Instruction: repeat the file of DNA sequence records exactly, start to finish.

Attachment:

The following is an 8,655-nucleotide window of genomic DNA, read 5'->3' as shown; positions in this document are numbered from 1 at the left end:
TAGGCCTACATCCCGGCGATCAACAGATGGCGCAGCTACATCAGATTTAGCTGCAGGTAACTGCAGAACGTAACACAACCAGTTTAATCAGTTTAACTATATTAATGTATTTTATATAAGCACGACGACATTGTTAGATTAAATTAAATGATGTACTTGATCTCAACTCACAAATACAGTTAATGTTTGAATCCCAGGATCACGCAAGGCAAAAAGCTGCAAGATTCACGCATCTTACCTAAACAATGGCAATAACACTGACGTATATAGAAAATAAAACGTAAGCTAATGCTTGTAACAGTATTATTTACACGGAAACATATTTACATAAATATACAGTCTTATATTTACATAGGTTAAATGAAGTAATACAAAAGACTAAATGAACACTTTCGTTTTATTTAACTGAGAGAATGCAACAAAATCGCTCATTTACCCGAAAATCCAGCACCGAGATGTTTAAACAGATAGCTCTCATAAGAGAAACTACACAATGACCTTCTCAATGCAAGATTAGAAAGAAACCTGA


The following is an 8,655-nucleotide window of genomic DNA, read 5'->3' as shown; positions in this document are numbered from 1 at the left end:
TAGGCCTACATCCCGGCGATCAACAGATGGCGCAGCTACATCAGATTTAGCTGCAGGTAACTGCAGAACGTAACACAACCAGTTTAATCAGTTTAACTATATTAATGTATTTTATATAAGCACGACGACATTGTTAGATTAAATTAAATGATGTACTTGATCTCAACTCACAAATACAGTTAATGTTTGAATCCCAGGATCACGCAAGGCAAAAAGCTGCAAGATTCACGCATCTTACCTAAACAATGGCAATAACACTGACGTATATAGAAAATAAAACGTAAGCTAATGCTTGTAACAGTATTATTTACACGGAAACATATTTACATAAATATACAGTCTTATATTTACATAGGTTAAATGAAGTAATACAAAAGACTAAATGAACACTTTCGTTTTATTTAACTGAGAGAATGCAACAAAATCGCTCATTTACCCGAAAATCCAGCACCGAGATGTTTAAACAGATAGCTCTCATAAGAGAAACTACACAATGACCTTCTCAATGCAAGATTAGAAAGAAACCTGA